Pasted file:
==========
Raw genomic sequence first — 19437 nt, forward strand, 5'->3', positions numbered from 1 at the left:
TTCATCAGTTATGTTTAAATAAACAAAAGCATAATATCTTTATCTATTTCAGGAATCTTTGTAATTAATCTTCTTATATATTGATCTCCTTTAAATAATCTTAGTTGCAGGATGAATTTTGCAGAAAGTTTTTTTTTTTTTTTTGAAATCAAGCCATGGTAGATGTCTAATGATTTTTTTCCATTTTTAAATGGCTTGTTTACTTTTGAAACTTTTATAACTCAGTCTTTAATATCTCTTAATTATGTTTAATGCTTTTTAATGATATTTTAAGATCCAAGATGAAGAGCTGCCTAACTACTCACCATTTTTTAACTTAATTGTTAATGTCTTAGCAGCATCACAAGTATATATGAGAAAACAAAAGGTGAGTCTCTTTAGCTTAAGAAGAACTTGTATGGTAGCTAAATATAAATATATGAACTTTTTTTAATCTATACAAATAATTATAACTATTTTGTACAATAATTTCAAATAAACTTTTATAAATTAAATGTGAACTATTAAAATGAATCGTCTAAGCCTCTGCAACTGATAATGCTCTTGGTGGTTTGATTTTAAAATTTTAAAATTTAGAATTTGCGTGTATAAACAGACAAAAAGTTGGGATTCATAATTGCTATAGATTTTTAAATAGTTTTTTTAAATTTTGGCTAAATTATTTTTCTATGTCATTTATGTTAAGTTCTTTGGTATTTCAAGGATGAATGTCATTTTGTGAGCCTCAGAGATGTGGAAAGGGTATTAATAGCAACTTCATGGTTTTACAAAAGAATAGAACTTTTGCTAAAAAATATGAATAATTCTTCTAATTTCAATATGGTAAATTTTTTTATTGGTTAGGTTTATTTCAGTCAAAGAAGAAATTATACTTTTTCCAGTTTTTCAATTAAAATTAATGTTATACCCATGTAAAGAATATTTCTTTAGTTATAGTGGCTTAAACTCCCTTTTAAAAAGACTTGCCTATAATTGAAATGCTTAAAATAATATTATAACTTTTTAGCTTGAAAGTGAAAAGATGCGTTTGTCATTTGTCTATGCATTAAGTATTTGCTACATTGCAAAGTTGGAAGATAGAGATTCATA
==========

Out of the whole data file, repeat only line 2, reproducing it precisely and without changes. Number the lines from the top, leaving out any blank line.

TTCATCAGTTATGTTTAAATAAACAAAAGCATAATATCTTTATCTATTTCAGGAATCTTTGTAATTAATCTTCTTATATATTGATCTCCTTTAAATAATCTTAGTTGCAGGATGAATTTTGCAGAAAGTTTTTTTTTTTTTTTTGAAATCAAGCCATGGTAGATGTCTAATGATTTTTTTCCATTTTTAAATGGCTTGTTTACTTTTGAAACTTTTATAACTCAGTCTTTAATATCTCTTAATTATGTTTAATGCTTTTTAATGATATTTTAAGATCCAAGATGAAGAGCTGCCTAACTACTCACCATTTTTTAACTTAATTGTTAATGTCTTAGCAGCATCACAAGTATATATGAGAAAACAAAAGGTGAGTCTCTTTAGCTTAAGAAGAACTTGTATGGTAGCTAAATATAAATATATGAACTTTTTTTAATCTATACAAATAATTATAACTATTTTGTACAATAATTTCAAATAAACTTTTATAAATTAAATGTGAACTATTAAAATGAATCGTCTAAGCCTCTGCAACTGATAATGCTCTTGGTGGTTTGATTTTAAAATTTTAAAATTTAGAATTTGCGTGTATAAACAGACAAAAAGTTGGGATTCATAATTGCTATAGATTTTTAAATAGTTTTTTTAAATTTTGGCTAAATTATTTTTCTATGTCATTTATGTTAAGTTCTTTGGTATTTCAAGGATGAATGTCATTTTGTGAGCCTCAGAGATGTGGAAAGGGTATTAATAGCAACTTCATGGTTTTACAAAAGAATAGAACTTTTGCTAAAAAATATGAATAATTCTTCTAATTTCAATATGGTAAATTTTTTTATTGGTTAGGTTTATTTCAGTCAAAGAAGAAATTATACTTTTTCCAGTTTTTCAATTAAAATTAATGTTATACCCATGTAAAGAATATTTCTTTAGTTATAGTGGCTTAAACTCCCTTTTAAAAAGACTTGCCTATAATTGAAATGCTTAAAATAATATTATAACTTTTTAGCTTGAAAGTGAAAAGATGCGTTTGTCATTTGTCTATGCATTAAGTATTTGCTACATTGCAAAGTTGGAAGATAGAGATTCATA